Arts & Entertainment

This Week in A&E: Marlon Brando Turns Down Oscar

Wikimedia CommonsLegendary actor Marlon Brando refused his Oscar in 1973 in protest of Hollywood's treatment of Native Americans.

This week in arts and entertainment history saw the premieres of two monumental movie classics and two radical moves by legendary artists. Here are five anniversaries of iconic moments in pop culture history.

“Singin’ in the Rain” premieres at Radio City Music Hall (3/27/52)

Hollywood has a proud history of movie musicals, and one of the most beloved and influential is undoubtedly “Singin’ in the Rain.” The Gene Kelly-led production made its premiere at New York City’s Radio City Music Hall this week in 1952, capturing all the spectacle, romance and movie magic that audiences love about a night at the theater.

The film follows Kelly, a popular silent movie star battling to stay relevant as Hollywood shifts to “talkies.” Debbie Reynolds (“The Mating Game”) and Donald O’Connor (“There’s No Business Like Show Business”) star alongside the iconic dancer. Filled with bright, fun show-tunes and colorful visuals, “Singin’ in the Rain” remains one of the great movie musicals of all time.

“Ben-Hur” wins the most Oscars in history (4/4/60)

Director William Wyler’s (“Roman Holiday,” “The Best Years of Our Lives”) sprawling epic about a Palestinian Jew battling the Roman Empire in the time of Christ, “Ben-Hur,” dominated the 32nd annual Academy Awards. The film took home 11 Oscars, which remains the most in history, although “Titanic” (1997) and “The Lord of the Rings: The Return of the King” (2003) have since tied the record.

With a runtime well over three hours, “Ben-Hur” is truly an epic film. Its expansive scope and lush cinematography demands it be seen on the big screen, and it’s a captivating story of romance, corruption and revenge.

Jimi Hendrix lights his guitar on fire for the first time (3/31/67)

Plenty of guitarists destroy their instruments after particularly intense rocking out, from The Who’s Pete Townshend to The Clash’s Paul Simonon, but few set their instrument ablaze mid-song. Jimi Hendrix did just that at the 1967 Monterey Pop Festival.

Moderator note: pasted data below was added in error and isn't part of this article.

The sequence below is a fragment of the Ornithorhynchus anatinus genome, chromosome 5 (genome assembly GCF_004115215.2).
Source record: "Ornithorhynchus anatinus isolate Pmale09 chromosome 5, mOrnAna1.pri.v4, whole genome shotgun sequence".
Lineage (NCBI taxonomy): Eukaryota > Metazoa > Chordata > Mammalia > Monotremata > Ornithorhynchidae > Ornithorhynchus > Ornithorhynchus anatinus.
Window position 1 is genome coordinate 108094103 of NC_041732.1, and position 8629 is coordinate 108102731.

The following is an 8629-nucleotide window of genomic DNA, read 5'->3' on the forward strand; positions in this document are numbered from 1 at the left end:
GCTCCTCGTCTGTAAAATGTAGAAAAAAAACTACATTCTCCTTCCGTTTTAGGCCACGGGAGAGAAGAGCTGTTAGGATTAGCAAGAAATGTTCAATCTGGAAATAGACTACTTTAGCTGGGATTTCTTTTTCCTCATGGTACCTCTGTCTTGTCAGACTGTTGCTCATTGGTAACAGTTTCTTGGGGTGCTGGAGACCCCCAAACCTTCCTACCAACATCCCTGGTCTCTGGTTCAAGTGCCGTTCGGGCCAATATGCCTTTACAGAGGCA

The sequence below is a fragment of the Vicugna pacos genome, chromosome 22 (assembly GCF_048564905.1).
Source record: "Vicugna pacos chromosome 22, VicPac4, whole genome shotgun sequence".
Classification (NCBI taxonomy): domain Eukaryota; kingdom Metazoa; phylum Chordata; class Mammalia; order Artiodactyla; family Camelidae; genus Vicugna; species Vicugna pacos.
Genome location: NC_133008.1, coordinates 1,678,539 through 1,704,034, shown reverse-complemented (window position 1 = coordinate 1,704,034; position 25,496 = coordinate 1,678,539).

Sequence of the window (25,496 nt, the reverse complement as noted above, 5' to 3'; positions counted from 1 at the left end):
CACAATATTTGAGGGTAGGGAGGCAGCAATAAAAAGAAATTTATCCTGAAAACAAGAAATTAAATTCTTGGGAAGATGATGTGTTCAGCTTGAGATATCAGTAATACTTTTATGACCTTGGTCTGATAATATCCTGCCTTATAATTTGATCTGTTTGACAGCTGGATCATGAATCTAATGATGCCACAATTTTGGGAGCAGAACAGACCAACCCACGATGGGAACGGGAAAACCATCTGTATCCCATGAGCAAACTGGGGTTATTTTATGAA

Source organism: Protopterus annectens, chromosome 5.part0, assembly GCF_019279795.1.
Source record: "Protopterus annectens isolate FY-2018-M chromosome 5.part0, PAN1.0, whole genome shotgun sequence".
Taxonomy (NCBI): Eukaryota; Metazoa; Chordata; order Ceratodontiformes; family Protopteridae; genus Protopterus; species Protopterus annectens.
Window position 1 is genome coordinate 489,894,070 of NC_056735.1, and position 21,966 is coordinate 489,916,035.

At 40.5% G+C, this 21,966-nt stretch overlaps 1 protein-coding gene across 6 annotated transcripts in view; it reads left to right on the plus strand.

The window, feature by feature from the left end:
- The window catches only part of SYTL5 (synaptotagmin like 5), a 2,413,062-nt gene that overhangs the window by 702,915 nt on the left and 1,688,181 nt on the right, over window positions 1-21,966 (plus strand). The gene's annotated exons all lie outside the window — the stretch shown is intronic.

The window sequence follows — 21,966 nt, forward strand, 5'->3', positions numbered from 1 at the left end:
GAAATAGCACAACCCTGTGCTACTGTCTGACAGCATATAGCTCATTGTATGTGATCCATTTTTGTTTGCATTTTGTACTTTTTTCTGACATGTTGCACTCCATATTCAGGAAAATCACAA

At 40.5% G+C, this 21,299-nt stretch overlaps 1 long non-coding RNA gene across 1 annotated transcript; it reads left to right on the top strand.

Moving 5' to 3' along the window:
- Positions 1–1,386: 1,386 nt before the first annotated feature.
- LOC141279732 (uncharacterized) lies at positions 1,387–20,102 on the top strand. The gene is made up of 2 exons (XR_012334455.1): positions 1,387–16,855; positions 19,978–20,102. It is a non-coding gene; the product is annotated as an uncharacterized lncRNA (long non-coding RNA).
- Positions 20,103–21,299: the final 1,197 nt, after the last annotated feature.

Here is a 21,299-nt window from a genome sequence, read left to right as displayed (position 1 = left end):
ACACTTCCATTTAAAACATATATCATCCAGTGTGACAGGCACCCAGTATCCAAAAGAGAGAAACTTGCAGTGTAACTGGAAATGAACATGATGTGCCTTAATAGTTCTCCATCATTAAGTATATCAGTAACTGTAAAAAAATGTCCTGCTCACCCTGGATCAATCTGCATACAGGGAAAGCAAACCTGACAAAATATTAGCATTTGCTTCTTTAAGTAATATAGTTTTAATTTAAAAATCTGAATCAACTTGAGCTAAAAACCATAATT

In an effort to reportedly out-do Townshend’s iconic guitar smashing earlier in the day, Hendrix doused his guitar in lighter fluid, lit a match and let it burst into flames. Today, the image of Hendrix summoning the flames from his broken Stratocaster remains an unforgettable staple of rock-and-roll history.

“2001: A Space Odyssey” baffles critics at its world premiere (4/2/68)

Two days before its Hollywood premiere, “2001: A Space Odyssey” played at the Uptown Theater in Washington, D.C. at its full length. Director Stanley Kubrick (“The Shining,” “Full Metal Jacket”) chose to remove 17 minutes from the film after its first premiere before screening in Hollywood.

“2001: A Space Odyssey” stunned its opening night audience, for better or worse. The film’s slow, dense pacing through a mind-bending, sci-fi narrative remains polarizing 50 years later, but the film stands in rare company as one of the truly unique film-going experiences.

Marlon Brando rejects Oscar for “The Godfather” (3/27/73)

After a quick rise to stardom in the 1950s with films such as “On the Waterfront” (1954) and “A Streetcar Named Desire” (1951), Marlon Brando’s career declined rapidly in the 1960s with flops such as “One-Eyed Jacks” (1961). By 1973, Brando was no longer a superstar, and director Francis Ford Coppola (“Apocalypse Now”) had to fight to cast him as Vito Corleone in his next film, “The Godfather.”

When “The Godfather” hit theaters, it became an immediate hit and Brando earned himself an Oscar nomination for his legendary performance as the elderly crime lord. The night of the 45th Academy Awards, Brando’s name was called for Best Actor, but he didn’t accept the award in protest of Hollywood’s treatment of Native Americans. Instead, Sacheen Littlefeather took the stage and explained Brando’s decision.

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A&E Editor

Luke Hyland is a senior at Loyola and the A&E editor for The PHOENIX.

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